To Colonel John Glover
Head Quarters Col. Morriss’s Sept. 17th 1776.
On the receipt of your letter communicating the intelligence from Col. Durkie, respecting the desertion of the militia from Powles hook, I have ordered Col. Williams regiment of militia, amounting to about five hundred men, to march immedy, as a reinforcement to Col. Durkie; Col. Knox will direct what shot & shells, are to be sent over, & I shall give orders that boats be prepared to transport the waggons.1 Col. Putnam has marked out some works, near Burdetts ferry in order to defend & secure that post; These I request and desire may be carried on with all possible expedition; I think your incampment on the low grounds is altogether improper, and ought to be removed immediately to the heights as I am clear of opinion that when you are attacked by the enemy, it will be in your rear. Yr hhble Servt
P.S. Col. Glover will send the letters to Col. Durkie & Genl Mercer immediately.2
LS, in William Grayson’s writing, owned (1993) by Mr. Joseph Rubinfine, West Palm Beach, Florida.
1. Glover’s letter, which has not been found, apparently reported the panicstricken retreat of Col. John Duyckinck’s regiment of Middlesex County, N.J., militia from Paulus Hook to Bergen on the morning of 16 Sept., when the British warship Renown fired several broadsides at that post (see the Renown’s journal entry for that date, in Clark and Morgan, Naval Documents description begins William Bell Clark et al., eds. Naval Documents of the American Revolution. 11 vols. to date. Washington, D.C., 1964—. description ends , 6:861, and Extract from a Journal Kept by the Chaplain of Colonel Durkee’s Regiment, 15–23 Sept., in Force, American Archives description begins Peter Force, ed. American Archives. 9 vols. Washington, D.C., 1837–53. description ends , 5th ser., 2:460–62). The flight of the militia left only “about three hundred effective men” of Col. John Durkee’s 20th Continental Regiment at Paulus Hook (ibid.).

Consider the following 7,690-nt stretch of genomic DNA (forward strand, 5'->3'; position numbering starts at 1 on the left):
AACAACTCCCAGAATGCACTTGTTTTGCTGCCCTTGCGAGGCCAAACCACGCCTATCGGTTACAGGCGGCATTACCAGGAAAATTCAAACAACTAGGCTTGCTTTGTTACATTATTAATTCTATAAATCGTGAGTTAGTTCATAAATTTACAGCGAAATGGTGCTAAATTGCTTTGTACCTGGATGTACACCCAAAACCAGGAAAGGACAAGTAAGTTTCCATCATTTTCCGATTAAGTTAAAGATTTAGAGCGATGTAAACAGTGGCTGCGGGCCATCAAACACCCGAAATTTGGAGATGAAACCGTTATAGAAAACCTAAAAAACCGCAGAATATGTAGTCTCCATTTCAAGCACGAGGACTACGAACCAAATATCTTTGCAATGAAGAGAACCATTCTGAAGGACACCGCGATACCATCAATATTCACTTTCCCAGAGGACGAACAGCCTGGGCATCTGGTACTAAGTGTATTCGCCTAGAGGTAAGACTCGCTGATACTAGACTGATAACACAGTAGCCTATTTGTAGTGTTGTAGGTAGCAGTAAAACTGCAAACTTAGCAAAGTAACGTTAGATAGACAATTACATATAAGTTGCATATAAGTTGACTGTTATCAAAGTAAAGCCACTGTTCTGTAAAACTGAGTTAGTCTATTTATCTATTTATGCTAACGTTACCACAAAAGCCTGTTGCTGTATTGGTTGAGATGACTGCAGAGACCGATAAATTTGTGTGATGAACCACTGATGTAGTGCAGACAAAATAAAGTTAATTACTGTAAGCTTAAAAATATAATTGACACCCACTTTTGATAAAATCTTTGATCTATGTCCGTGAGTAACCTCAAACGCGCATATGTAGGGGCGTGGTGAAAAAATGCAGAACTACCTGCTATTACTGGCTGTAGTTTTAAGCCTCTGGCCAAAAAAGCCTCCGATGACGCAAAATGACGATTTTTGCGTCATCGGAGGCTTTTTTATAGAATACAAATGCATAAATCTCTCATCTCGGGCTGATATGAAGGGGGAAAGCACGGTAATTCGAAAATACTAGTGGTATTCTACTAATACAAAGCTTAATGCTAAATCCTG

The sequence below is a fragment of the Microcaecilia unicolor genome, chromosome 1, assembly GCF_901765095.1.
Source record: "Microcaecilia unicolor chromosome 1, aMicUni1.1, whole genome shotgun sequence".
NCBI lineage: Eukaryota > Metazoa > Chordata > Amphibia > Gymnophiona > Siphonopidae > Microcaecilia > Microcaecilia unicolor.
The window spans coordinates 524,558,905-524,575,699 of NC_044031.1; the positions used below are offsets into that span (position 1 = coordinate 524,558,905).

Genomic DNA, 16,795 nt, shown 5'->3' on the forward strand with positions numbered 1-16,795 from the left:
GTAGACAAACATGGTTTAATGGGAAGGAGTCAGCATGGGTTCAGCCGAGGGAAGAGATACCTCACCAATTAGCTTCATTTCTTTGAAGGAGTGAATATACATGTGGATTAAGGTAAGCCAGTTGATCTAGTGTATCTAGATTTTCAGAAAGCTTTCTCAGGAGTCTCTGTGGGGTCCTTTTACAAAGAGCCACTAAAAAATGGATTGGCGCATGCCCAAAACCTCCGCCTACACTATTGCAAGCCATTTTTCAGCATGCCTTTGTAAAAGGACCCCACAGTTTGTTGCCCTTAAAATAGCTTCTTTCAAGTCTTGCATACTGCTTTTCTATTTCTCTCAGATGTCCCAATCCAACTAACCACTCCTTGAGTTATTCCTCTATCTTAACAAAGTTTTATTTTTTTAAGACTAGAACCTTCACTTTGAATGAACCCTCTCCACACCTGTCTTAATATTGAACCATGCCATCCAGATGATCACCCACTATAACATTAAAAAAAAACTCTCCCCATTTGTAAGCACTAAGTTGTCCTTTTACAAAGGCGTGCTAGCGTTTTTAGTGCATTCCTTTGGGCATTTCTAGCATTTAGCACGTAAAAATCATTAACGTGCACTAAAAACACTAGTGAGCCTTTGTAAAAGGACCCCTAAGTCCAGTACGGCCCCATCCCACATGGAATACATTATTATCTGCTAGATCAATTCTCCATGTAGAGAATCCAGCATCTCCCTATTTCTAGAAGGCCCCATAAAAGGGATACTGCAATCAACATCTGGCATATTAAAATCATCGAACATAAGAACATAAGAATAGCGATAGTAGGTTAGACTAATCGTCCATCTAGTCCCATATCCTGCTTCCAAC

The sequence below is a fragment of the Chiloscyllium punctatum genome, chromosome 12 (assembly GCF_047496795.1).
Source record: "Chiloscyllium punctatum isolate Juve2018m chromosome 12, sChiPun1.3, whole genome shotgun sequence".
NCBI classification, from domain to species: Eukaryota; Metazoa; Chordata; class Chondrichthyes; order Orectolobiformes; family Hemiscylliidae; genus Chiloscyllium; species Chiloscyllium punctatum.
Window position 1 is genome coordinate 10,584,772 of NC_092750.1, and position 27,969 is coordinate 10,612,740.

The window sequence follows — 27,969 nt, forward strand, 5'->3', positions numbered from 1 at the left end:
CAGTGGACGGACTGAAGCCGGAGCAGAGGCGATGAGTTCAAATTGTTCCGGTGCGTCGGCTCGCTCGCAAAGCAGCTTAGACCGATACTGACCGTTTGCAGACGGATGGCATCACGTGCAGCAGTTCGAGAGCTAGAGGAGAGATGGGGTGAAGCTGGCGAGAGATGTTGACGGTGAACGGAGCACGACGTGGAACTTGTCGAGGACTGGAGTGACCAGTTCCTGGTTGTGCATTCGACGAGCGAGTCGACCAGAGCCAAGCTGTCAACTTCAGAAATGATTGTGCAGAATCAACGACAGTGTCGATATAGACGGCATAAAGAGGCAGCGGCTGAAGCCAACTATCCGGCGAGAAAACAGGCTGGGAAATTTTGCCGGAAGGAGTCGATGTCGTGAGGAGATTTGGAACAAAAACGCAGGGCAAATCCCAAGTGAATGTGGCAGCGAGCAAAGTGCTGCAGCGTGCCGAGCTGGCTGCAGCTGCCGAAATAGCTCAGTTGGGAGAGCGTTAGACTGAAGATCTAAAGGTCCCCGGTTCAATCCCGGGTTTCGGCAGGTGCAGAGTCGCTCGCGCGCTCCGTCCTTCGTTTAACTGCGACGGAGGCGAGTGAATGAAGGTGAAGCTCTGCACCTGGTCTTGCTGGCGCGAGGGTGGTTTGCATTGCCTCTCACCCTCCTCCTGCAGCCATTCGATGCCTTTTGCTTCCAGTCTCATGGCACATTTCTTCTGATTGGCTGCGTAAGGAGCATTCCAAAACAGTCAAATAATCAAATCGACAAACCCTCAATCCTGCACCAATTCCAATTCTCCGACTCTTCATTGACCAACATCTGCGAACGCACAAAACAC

William Williams (1731–1811), a successful merchant from Lebanon, Conn., and a son-in-law of Gov. Jonathan Trumbull, was colonel of the 12th Connecticut Regiment of militia, one of the nine militia regiments that the state council of safety recently had ordered to march towards New York. At this time, however, Williams was in Philadelphia attending the Continental Congress, to which he had been elected in October 1775, and in his absence Lt. Col. Obadiah Hosford (Horsford) commanded the regiment (see Conn. Hist. Soc., Collections, 8:159, and Force, American Archives description begins Peter Force, ed. American Archives. 9 vols. Washington, D.C., 1837–53. description ends , 5th ser., 2:909–10). Williams was reelected to Congress in October 1776, and in December, citing the overwhelming pressures of his civil duties, he resigned his commission as colonel of the 12th Regiment. A member of the Connecticut house of representatives from 1757 to 1776 and from 1781 to 1784, Williams served as its speaker in 1775 and from 1781 to 1783. He was elected to Congress in 1783 and 1784 but did not attend.